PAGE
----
Shepparton (Yortayorta: Kanny-goopna) is a city located on the floodplain of the Goulburn River in northern Victoria, Australia, approximately 181 kilometres (112 mi) north-northeast of Melbourne.
- Area:42.943 km2
- Elevation:113 m
- Local Government Area:Greater Shepparton City Council
Shepparton (Yortayorta: Kanny-goopna) is a city located on the floodplain of the Goulburn River in northern Victoria, Australia, approximately 181 kilometres (112 mi) north-northeast of Melbourne. As of June 2018 the estimated population of Shepparton, including the adjacent town of Mooroopna, was 51,631.It began as a sheep station and river crossing in the mid-19th century, before undergoing a major transformation as a railway town. Today it is an agricultural and manufacturing centre, and the centre of the Goulburn Valley irrigation system, one of the largest centres of irrigation in Australia. It is also a major regional service city and the seat of local government and civic administration for the City of Greater Shepparton, which includes the surrounding towns of Tatura, Merrigum, Mooroopna, Murchison, Dookie, Toolamba and Grahamvale.
Prior to the European settlement of Australia, the area was inhabited by the Yorta Yorta, an indigenous Australian people whose land covers the junction of the Goulburn and Murray Rivers in present-day northern Victoria and southern New South Wales. The Yorta Yorta tribe which inhabits the Shepparton area is known as the Kailtheban.Surveyor General Thomas Mitchell was the first European to be recorded traveling through the area, crossing the Goulburn River in 1836 on his return to Sydney from an expedition to survey the Darling River and its tributaries. On Mitchell's recommendation, Joseph Hawdon and Charles Bonney would follow two years later, camping on the town site by the Goulburn River in 1838 while droving cattle from Albury to Adelaide.The first permanent settlement in the area was the "Tallygaroopna" sheep station, established in the early 1840s. By 1843 the station was being run by a man named Sherbourne Sheppard, the town's eventual namesake. With the advent of the Victorian gold rush in the 1850s, the area became a popular river crossing point for miners travelling east from the Bendigo and Ballarat goldfields. As there was no bridge across the Goulburn River, Irish entrepreneur Patrick Macguire set up a punt service to ferry travellers across the river, erecting the town's first building in the process, the punt house. Macguire sold the building to John Hill in 1853, who converted it into a hotel, the Emu Bush Inn. This settlement soon became known as Macguire's Punt, a name it would keep into the 1870s. A post office opened in February 1854, but closed in July that same year.The settlement was first surveyed in 1855 by Assistant Surveyor J.G.W. Wilmot. By this time, in addition to Macguire's Punt, it had also become known as Sheppard town, Sheppardton, and Shepparton. The post office reopened in May 1858, and two years later the Governor of Victoria officially declared Shepparton a township on 24 September 1860. It remained a small settlement of a half-dozen buildings into the 1870s despite adding a police station, a general store, a blacksmith, a foundry, and a public hall which remains the city's oldest building. Shepparton's first bridge over the Goulburn River was completed in 1878 and named Dainton's Bridge after James Henry Dainton, the bridge's chief engineer. The first church, St. Patrick's, opened in 1879.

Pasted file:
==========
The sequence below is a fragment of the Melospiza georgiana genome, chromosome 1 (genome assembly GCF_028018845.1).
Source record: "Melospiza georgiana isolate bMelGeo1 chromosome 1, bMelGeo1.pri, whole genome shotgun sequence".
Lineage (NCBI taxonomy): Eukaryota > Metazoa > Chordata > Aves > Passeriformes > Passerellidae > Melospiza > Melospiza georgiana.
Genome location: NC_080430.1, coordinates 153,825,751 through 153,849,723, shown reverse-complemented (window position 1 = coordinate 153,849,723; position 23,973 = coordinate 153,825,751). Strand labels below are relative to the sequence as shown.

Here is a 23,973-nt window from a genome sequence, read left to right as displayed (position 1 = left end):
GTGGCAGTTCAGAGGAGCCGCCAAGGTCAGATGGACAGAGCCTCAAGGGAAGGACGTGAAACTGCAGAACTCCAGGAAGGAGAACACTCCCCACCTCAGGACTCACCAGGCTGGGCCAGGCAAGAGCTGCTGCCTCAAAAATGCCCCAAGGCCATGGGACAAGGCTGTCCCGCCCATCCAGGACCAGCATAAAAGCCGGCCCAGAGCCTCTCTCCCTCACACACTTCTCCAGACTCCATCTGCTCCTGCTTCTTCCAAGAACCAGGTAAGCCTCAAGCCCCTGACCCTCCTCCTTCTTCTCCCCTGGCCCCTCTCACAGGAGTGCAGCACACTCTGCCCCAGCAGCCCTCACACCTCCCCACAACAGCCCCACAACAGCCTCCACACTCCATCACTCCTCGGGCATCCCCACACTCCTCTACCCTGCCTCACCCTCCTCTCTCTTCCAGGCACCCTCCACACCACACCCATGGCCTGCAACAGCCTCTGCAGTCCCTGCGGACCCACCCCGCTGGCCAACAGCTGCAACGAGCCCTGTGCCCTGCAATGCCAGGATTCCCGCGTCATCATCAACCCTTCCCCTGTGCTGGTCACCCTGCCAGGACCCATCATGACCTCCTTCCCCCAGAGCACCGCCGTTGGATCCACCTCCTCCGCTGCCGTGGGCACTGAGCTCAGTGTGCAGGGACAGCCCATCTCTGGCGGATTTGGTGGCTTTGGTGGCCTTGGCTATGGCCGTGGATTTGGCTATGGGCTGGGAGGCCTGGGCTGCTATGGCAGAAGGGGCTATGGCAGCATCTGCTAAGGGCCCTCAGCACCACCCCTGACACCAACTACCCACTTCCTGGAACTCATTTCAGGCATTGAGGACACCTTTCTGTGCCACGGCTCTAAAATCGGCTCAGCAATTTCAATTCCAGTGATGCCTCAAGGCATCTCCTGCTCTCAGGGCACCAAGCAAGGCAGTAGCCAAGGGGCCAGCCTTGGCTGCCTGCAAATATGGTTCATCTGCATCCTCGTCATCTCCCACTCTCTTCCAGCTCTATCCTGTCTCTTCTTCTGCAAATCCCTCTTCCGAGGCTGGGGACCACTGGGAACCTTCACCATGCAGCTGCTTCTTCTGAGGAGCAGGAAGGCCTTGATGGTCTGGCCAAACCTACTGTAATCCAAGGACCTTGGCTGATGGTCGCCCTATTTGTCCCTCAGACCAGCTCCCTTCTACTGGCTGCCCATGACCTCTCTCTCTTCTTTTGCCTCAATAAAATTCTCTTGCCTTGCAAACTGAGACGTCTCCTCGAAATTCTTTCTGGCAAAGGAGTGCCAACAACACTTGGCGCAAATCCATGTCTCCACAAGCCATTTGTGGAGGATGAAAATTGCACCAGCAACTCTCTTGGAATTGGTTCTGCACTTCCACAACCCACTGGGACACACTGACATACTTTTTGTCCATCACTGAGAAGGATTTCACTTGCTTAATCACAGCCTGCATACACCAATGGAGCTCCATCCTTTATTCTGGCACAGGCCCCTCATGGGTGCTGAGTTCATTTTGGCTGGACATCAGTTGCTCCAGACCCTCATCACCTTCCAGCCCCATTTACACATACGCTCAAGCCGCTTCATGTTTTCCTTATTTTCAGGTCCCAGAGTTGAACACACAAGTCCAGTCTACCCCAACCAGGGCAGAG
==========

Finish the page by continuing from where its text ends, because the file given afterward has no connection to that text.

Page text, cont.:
The railway from Seymour reached the town in 1880. A mechanics institute opened between 1880 and 1888 as Shepparton rapidly developed into a major manufacturing and service center.
During the Victorian railway boom the railways expanded, and by the turn of the century Shepparton was central to a large network of regional branch lines on the Toolamba–Echuca railway line — lines leading to Cobram, Nathalia, Dookie, Picola and Katamatite. Rail-served industries helped Shepparton grow into a city. While these lines experienced a brief boom, almost all of them would later close. The Goulburn River also developed as a secondary transport hub, with paddle steamers and ferries operating at The Barges.
In the post-war era the city's population virtually tripled, with immigration to the city becoming a major factor, particularly migrants from Italy. During the post-war boom of the 1960s and '70s successive local councils began a progress campaign to modernise the city and many older buildings were replaced with newer buildings.
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